Dr. Karishma Kaushik is a physician, scientist, clinical microbiologist, educator, and mom. She was born, raised and educated in India, which includes her medical education and residency. After almost 6 years of medical school, Dr. Kaushik completed a three-year residency in Clinical Microbiology at a premier institute that served the Indian Armed Forces. There she explored the entire spectrum of infectious diseases including drug-resistant tuberculosis, HIV/AIDS, fungal infections, and even rare parasitic infestations. In addition to clinical work, Dr. Kaushik developed a research project during her residency that was the first study to characterize clinical varicella-zoster strains in India. Her work, bridged the bedside and the bench, starting with vesicle fluid specimens from patients with chicken pox, and leading to advanced molecular typing. For this work, Dr. Kaushik recollects having to reach out of her comfort zone of clinical medicine into the realm of basic science, while learning advanced experimental techniques and analysis. Dr. Kaushik defines these as critical years in her professional journey as she discovered her passion for translational research, which eventually lead her to a Ph.D. program.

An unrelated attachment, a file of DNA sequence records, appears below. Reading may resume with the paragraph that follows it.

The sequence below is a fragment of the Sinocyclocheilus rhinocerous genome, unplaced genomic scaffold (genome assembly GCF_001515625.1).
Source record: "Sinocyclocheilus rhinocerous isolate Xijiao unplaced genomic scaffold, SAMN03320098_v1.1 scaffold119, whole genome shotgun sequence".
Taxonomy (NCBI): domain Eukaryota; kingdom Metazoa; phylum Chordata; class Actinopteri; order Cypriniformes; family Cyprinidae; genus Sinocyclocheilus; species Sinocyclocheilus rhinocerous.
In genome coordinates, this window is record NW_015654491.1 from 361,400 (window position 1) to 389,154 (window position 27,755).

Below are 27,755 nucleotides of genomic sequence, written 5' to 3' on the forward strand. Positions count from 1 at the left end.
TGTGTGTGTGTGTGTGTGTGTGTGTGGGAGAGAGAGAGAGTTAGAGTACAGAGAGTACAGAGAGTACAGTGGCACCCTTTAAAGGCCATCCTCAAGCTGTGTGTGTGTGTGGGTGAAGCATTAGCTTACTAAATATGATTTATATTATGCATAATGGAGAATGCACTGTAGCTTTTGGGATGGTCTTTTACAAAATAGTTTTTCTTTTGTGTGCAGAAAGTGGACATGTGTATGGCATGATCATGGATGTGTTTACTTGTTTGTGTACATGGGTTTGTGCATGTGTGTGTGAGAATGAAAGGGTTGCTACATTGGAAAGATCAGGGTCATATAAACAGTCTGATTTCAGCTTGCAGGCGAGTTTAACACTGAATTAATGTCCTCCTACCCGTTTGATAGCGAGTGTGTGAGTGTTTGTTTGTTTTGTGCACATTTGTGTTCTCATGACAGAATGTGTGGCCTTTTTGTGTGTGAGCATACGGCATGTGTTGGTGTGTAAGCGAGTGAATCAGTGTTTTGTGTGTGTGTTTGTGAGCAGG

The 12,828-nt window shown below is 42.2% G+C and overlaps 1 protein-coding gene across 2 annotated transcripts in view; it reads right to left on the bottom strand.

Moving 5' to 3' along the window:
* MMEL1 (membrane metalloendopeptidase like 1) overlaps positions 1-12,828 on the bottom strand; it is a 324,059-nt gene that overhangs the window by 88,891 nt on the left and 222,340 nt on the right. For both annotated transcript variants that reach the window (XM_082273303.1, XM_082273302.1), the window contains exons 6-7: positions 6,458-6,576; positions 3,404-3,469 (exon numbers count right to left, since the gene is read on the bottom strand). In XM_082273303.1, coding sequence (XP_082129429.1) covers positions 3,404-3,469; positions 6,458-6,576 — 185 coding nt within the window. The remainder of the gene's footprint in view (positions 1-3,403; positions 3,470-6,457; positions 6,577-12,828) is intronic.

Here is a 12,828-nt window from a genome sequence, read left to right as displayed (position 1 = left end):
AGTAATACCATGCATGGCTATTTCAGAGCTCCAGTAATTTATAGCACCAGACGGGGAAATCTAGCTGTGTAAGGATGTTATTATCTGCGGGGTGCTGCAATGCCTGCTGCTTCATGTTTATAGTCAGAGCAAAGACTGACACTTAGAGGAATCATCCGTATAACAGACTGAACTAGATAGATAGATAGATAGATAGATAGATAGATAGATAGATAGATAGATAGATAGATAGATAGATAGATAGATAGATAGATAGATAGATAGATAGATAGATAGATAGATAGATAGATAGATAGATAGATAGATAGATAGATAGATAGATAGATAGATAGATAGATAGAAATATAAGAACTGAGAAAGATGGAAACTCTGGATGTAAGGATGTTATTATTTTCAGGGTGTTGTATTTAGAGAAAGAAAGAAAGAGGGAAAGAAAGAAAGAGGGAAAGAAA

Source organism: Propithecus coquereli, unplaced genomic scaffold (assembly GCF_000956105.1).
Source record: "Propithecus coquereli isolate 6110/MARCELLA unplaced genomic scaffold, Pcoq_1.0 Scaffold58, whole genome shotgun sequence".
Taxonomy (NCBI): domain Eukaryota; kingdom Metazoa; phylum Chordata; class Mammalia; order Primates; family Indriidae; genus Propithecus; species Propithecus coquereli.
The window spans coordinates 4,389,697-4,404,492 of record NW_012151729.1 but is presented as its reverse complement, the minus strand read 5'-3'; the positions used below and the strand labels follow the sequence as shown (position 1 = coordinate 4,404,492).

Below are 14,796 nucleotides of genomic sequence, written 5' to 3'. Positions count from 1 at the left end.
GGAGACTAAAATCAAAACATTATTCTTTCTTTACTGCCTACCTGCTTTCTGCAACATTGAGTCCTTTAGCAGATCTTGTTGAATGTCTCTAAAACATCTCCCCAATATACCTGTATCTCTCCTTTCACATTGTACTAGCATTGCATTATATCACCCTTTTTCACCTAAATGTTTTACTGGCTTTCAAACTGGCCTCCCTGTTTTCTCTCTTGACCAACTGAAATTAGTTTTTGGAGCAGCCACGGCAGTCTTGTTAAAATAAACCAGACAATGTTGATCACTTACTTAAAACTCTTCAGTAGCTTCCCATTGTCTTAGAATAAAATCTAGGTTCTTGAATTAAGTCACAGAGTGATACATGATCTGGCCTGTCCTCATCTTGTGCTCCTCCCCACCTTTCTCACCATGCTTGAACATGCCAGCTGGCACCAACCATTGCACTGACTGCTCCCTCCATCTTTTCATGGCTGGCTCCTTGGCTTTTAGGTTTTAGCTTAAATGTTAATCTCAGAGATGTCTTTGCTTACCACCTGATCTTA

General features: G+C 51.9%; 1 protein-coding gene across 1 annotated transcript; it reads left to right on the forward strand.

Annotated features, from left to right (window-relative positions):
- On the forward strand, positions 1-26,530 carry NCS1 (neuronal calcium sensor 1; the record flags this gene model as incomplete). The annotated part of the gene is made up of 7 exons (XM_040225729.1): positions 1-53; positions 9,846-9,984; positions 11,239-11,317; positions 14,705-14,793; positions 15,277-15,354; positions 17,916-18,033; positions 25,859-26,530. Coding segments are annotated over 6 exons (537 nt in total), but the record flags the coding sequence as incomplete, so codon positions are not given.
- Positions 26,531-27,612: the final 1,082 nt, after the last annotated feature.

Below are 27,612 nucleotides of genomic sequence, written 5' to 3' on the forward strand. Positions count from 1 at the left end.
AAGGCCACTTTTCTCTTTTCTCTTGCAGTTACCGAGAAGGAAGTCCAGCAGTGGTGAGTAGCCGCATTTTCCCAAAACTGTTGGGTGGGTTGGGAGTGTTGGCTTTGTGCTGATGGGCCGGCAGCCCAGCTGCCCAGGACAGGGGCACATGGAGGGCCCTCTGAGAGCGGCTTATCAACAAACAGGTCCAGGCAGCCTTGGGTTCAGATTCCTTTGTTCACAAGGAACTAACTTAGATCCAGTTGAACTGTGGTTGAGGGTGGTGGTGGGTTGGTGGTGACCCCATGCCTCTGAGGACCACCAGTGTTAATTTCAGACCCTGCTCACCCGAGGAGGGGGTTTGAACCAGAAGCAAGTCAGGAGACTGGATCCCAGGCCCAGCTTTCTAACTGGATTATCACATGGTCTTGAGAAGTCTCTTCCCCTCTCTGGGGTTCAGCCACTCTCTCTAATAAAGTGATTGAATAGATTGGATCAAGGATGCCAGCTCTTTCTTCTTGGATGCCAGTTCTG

Moving to the United States after marriage, Dr. Kaushik completed her Ph.D. in Molecular Genetics and Microbiology at the University of Texas at Austin, where she worked in a biophysics laboratory with physicists, chemical engineers, and mathematicians. There she worked on interdisciplinary approaches to overcome antibiotic resistance in bacteria, using approaches beyond her core expertise such as mathematical models and animal systems. Dr. Kaushik also became a mother in the second year of the Ph.D., a role that she says further expanded her time and people management skills! Dr. Kaushik says she is privileged to have had very strong women as mentors and role models. Starting with her mother, a physician educated at a time when not many women in India attended medical school, to her residency mentor – an accomplished doctor in the Indian Army Medical Corps, and her Ph.D. advisor – a woman physicist and interdisciplinary researcher. She in turn has enjoyed mentoring undergraduates with their research and teaching a microbiology laboratory course to 250 students!
Dr. Kaushik has received funding from the Government of India to return to India and continue her diagnostic and research work. Like a true microbiologist, she says she looks forward to ‘re-inoculating’ her education and expertise back in the Indian setting.
Dr. Kaushik’s words of encouragement for young women in STEM can be summed up in one line, ‘Who say’s you can’t have it all?’